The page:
Here are the latest developments in investigation:
The police have located one person with the help of the CCTV footage, say sources. The man came in at the blast site in a bicycle with a bag hanging in front which the police believe was carrying the IED. He went back, not on bicycle but on foot.
In a bid to gather more evidence, the NIA is conducting raids at Azamgarh in UP, Darbhanga in Bihar and Nanded and Beed in Maharashtra.
Sources say the NIA have also made enquiries at Chanchalguda and Cherlapally jails in Andhra Pradesh where alleged past IM operatives are lodged.
Sources say the Home Ministry is concerned about the renewed Indian Mujahideen activity. Bomb squad and forensic sources have told NDTV that the blast show IM signatures - the use of ammonium nitrate and other powerful explosives like the Tri-Nitro Toluene (TNT).
The Hyderabad Police have spoken to Abdul Wasey Mirza, the 23-year-old who was present at the blast site and was injured by the shrapnel. He had been wounded in two terror attacks in Hyderabad. (A survivor's request: please don't do it again) In 2007, when he was 18, he was hurt in a blast at Hyderabad's Mecca Masjid, which killed 17 people.
The government has faced scathing attack from the Opposition over the Hyderabad blasts who said intelligence warnings, issued on Tuesday, were largely ignored by the Centre. Home Minister Sushil Kumar Shinde refuted the opposition's accusations and said in Parliament that Union government had taken "necessary steps" but said he could not elaborate for security reasons. (Read: Centre took necessary steps, says Shinde)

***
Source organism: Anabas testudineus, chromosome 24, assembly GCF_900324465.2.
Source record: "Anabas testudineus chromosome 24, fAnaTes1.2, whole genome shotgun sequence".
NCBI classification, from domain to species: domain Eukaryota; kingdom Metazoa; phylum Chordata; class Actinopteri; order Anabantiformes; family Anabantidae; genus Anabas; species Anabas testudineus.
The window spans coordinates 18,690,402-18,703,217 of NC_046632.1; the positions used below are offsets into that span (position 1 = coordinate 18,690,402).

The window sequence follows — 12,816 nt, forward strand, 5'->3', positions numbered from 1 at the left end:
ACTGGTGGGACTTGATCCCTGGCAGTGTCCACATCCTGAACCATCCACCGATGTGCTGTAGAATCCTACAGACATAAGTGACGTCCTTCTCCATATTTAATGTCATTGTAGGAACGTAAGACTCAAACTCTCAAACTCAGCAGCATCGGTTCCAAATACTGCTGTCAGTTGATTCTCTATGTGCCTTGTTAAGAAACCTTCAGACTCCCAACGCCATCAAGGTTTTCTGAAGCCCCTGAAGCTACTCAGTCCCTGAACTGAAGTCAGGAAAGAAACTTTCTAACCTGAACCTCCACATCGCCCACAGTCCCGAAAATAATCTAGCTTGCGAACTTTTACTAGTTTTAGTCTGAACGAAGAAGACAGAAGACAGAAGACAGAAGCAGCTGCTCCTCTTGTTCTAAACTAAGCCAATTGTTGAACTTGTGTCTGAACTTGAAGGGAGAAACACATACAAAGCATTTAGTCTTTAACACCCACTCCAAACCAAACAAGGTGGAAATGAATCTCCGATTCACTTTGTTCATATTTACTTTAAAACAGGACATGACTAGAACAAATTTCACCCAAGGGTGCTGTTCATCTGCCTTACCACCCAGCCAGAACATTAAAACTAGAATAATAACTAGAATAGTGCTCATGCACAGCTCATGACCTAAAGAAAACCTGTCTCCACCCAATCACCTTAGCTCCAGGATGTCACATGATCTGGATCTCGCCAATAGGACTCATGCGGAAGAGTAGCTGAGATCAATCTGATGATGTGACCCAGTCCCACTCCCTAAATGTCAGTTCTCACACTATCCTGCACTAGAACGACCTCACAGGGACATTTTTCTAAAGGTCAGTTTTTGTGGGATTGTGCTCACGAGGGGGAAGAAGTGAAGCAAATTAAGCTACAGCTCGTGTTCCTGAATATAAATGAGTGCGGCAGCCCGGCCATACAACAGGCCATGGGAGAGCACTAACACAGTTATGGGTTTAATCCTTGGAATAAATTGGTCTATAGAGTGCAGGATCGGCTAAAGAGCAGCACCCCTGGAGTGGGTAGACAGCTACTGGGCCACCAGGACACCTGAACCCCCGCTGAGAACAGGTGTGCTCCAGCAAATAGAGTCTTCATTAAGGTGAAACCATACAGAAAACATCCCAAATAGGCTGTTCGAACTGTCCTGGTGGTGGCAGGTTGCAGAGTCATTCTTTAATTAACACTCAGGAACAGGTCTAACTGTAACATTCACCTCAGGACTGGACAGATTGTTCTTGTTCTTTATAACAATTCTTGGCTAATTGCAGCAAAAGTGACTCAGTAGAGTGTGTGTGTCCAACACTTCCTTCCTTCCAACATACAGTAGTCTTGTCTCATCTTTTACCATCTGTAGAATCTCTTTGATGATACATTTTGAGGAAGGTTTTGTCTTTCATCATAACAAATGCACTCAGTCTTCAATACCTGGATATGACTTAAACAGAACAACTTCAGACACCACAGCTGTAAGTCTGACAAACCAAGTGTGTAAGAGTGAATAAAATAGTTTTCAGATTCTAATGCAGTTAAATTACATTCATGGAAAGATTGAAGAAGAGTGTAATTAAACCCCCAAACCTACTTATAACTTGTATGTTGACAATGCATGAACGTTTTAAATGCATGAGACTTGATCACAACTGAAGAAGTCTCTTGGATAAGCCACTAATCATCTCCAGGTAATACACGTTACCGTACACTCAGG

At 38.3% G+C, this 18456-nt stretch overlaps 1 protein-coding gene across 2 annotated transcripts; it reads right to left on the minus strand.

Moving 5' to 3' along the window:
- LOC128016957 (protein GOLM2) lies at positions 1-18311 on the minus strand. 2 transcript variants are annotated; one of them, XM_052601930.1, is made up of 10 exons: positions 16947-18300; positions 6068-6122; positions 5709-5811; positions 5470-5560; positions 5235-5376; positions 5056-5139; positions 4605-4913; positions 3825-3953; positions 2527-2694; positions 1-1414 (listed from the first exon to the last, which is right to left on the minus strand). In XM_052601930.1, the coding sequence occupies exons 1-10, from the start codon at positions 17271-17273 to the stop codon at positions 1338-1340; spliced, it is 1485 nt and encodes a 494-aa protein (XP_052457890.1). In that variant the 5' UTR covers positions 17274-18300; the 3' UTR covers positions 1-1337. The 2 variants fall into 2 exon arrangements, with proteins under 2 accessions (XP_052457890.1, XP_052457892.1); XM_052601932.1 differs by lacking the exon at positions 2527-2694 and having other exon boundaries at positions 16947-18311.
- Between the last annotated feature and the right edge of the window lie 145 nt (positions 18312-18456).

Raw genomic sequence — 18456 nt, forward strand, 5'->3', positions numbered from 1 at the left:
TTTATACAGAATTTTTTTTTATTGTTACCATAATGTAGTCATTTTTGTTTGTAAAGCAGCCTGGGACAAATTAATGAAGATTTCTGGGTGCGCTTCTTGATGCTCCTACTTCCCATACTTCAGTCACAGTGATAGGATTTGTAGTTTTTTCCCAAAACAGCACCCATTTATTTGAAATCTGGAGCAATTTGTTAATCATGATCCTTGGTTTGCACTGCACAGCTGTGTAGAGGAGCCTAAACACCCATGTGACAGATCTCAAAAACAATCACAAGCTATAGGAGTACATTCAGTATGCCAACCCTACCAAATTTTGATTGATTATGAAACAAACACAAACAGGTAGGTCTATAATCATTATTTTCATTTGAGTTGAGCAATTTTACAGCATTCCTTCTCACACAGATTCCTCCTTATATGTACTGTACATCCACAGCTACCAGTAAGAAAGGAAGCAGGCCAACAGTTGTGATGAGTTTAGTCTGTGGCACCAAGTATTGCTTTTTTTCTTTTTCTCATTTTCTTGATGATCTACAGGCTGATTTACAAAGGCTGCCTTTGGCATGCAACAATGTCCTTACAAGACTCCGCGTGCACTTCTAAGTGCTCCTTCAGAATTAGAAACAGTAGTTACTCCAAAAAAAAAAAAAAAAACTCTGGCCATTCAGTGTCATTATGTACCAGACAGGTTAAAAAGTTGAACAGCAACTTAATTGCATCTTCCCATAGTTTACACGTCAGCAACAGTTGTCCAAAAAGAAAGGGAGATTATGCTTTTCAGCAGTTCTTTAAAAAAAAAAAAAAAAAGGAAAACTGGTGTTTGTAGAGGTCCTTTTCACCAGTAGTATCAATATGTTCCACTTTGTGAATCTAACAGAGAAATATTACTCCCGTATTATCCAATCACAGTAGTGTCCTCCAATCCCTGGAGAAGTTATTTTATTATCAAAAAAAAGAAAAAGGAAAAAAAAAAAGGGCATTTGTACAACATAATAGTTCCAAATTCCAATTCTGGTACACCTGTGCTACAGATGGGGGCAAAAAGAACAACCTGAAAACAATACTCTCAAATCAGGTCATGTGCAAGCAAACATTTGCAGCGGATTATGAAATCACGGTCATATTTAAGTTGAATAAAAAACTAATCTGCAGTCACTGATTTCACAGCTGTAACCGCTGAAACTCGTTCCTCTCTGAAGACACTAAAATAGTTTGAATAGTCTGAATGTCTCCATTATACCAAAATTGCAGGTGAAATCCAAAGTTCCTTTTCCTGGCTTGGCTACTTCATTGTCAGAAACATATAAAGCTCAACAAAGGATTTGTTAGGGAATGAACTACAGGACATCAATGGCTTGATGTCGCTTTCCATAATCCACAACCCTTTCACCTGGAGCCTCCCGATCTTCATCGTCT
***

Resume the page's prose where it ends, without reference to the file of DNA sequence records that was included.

In Hyderabad, Mr Shinde said yesterday that the intelligence input was not specific. In Parliament, BJP leaders asked sarcastically if the government would like intelligence alerts to include "door numbers and street numbers." (Read: Pune link to Hyderabad blasts)
The BJP also pointed out that in October, the Delhi Police said that alleged Indian Mujahideen terrorists had disclosed that they had surveyed Dilsukhnagar as the location for a possible terror strike. (Read: Hyderabad blasts despite intelligence reports, says Sushma Swaraj)
Investigators who combed the debris in Dilsukhnagar yesterday said the two bombs used were packed with huge amounts of iron nails and bolts and ammonium nitrate tied together with copper string. This made the explosions very powerful, they said. (Read: Blasts triggered by IED)
Crucial forensic evidence may have been destroyed by crowds swarming the area last night, who ignored police orders to leave the area for several hours.